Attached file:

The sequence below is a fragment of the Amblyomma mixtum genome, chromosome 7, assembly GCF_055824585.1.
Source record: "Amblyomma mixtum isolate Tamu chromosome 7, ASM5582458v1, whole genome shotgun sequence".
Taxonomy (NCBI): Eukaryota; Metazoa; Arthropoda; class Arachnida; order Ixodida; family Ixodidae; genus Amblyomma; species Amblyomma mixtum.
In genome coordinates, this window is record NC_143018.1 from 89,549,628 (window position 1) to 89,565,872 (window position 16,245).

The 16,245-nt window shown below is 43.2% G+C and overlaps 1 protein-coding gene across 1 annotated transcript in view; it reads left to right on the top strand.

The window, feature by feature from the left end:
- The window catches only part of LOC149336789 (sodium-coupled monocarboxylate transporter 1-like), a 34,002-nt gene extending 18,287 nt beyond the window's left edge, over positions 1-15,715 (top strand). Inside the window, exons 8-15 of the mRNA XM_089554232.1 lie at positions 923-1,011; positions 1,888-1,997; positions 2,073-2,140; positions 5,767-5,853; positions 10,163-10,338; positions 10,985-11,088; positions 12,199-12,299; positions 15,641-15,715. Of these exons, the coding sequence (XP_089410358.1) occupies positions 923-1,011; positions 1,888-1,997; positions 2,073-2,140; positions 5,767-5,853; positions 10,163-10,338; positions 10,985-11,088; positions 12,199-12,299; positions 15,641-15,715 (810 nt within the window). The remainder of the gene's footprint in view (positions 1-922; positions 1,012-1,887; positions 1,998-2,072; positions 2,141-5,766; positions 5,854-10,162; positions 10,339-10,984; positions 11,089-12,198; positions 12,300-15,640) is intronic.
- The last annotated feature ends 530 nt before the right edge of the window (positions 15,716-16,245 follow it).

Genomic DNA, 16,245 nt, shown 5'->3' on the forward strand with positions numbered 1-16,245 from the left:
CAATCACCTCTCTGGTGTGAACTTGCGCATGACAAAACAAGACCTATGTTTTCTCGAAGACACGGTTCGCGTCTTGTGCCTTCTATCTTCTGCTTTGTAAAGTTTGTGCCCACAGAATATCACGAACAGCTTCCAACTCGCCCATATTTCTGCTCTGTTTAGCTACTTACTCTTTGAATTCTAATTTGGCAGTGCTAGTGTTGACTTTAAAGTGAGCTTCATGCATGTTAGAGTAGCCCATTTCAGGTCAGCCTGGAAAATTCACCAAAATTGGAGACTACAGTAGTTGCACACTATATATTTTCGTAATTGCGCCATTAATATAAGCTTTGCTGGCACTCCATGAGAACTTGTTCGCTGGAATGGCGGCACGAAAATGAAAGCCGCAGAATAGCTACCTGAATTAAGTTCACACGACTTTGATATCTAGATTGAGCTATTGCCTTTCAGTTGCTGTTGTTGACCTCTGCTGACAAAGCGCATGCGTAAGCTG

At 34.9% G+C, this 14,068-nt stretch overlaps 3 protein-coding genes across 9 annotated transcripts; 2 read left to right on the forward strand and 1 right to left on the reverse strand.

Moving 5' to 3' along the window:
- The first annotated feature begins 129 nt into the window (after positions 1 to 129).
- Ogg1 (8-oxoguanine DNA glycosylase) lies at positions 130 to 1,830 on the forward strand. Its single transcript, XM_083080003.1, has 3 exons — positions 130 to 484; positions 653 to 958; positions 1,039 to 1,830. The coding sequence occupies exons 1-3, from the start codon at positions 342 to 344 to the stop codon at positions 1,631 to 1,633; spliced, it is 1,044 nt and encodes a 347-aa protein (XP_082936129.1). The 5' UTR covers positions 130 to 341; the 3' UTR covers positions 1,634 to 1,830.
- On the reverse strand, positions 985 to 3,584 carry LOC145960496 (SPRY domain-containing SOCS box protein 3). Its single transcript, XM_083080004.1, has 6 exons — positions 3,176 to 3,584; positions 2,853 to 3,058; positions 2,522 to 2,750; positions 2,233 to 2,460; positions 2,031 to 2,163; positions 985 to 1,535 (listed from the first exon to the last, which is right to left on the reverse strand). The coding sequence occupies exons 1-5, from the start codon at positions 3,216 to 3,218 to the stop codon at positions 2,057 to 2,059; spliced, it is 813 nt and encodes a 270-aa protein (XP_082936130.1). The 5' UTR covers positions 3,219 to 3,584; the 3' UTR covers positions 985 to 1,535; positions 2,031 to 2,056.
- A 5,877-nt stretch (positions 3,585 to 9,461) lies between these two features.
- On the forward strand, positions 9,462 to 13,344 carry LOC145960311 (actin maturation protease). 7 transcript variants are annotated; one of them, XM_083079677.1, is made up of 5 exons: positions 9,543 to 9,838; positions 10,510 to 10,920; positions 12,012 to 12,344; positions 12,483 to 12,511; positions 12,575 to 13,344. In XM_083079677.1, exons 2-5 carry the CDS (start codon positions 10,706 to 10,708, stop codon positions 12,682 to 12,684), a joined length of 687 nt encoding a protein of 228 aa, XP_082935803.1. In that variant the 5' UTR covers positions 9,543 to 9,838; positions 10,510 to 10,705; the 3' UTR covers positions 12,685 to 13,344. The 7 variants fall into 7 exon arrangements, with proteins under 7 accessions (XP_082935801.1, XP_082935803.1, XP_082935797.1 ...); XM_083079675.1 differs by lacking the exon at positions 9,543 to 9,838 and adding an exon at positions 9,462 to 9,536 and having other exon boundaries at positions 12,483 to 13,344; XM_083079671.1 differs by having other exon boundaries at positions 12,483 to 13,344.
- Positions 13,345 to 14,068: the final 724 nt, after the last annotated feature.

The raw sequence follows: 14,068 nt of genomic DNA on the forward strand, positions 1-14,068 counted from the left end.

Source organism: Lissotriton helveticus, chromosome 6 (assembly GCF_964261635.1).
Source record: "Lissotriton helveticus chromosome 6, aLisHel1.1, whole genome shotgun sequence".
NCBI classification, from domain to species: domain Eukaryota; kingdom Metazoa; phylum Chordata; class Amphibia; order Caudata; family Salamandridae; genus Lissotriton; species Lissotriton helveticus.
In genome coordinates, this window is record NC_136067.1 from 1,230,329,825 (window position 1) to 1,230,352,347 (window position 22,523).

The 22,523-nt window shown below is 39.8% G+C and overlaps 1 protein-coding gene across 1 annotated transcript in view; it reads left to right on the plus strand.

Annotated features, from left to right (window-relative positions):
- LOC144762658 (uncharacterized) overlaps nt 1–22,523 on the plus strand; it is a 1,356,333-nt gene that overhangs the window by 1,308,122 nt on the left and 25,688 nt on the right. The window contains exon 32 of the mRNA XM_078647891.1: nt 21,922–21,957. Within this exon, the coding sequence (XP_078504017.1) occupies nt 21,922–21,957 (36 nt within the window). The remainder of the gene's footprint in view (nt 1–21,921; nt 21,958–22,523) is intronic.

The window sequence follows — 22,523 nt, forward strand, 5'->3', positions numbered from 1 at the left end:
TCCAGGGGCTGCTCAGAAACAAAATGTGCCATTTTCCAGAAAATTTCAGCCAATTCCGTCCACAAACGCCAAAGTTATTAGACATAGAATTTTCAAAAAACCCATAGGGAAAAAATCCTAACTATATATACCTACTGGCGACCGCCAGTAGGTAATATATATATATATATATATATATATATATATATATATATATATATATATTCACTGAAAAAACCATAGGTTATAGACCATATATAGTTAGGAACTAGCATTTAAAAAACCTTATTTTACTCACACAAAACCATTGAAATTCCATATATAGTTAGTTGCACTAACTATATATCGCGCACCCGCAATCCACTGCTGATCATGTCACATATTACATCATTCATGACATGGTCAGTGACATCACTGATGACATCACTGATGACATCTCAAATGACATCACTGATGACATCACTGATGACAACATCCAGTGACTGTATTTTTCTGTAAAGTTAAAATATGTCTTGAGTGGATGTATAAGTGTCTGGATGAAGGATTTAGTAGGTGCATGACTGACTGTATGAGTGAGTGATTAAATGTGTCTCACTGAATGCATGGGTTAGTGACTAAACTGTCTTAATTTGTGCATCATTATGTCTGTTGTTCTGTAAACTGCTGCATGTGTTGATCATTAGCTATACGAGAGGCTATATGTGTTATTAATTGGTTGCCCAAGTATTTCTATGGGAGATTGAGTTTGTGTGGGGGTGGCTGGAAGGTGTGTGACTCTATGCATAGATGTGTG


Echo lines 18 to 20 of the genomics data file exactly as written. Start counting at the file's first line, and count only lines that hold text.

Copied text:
- Positions 13,345 to 14,068: the final 724 nt, after the last annotated feature.

The raw sequence follows: 14,068 nt of genomic DNA on the forward strand, positions 1-14,068 counted from the left end.

Source organism: Lissotriton helveticus, chromosome 6 (assembly GCF_964261635.1).